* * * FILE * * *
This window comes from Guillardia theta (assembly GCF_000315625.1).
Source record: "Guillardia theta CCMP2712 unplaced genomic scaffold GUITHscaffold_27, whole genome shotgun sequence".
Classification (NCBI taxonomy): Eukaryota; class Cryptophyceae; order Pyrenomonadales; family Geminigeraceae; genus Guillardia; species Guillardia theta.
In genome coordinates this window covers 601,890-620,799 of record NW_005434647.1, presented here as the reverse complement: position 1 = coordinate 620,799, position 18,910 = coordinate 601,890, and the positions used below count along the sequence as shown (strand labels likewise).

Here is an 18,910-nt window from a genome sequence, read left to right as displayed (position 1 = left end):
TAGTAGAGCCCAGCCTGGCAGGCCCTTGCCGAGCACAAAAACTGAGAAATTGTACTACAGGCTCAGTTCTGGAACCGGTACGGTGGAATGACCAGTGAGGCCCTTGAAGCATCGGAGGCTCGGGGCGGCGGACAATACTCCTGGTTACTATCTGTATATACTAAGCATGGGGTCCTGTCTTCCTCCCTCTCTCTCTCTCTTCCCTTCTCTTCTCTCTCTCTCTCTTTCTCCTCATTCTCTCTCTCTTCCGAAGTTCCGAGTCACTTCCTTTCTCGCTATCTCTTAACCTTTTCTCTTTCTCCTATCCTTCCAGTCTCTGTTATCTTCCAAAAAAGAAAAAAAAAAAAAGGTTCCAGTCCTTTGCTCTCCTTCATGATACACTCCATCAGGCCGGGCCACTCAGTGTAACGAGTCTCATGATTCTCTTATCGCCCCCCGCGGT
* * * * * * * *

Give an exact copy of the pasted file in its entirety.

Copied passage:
This window comes from Guillardia theta (assembly GCF_000315625.1).
Source record: "Guillardia theta CCMP2712 unplaced genomic scaffold GUITHscaffold_27, whole genome shotgun sequence".
Classification (NCBI taxonomy): Eukaryota; class Cryptophyceae; order Pyrenomonadales; family Geminigeraceae; genus Guillardia; species Guillardia theta.
In genome coordinates this window covers 601,890-620,799 of record NW_005434647.1, presented here as the reverse complement: position 1 = coordinate 620,799, position 18,910 = coordinate 601,890, and the positions used below count along the sequence as shown (strand labels likewise).

Here is an 18,910-nt window from a genome sequence, read left to right as displayed (position 1 = left end):
TAGTAGAGCCCAGCCTGGCAGGCCCTTGCCGAGCACAAAAACTGAGAAATTGTACTACAGGCTCAGTTCTGGAACCGGTACGGTGGAATGACCAGTGAGGCCCTTGAAGCATCGGAGGCTCGGGGCGGCGGACAATACTCCTGGTTACTATCTGTATATACTAAGCATGGGGTCCTGTCTTCCTCCCTCTCTCTCTCTCTTCCCTTCTCTTCTCTCTCTCTCTCTTTCTCCTCATTCTCTCTCTCTTCCGAAGTTCCGAGTCACTTCCTTTCTCGCTATCTCTTAACCTTTTCTCTTTCTCCTATCCTTCCAGTCTCTGTTATCTTCCAAAAAAGAAAAAAAAAAAAAGGTTCCAGTCCTTTGCTCTCCTTCATGATACACTCCATCAGGCCGGGCCACTCAGTGTAACGAGTCTCATGATTCTCTTATCGCCCCCCGCGGT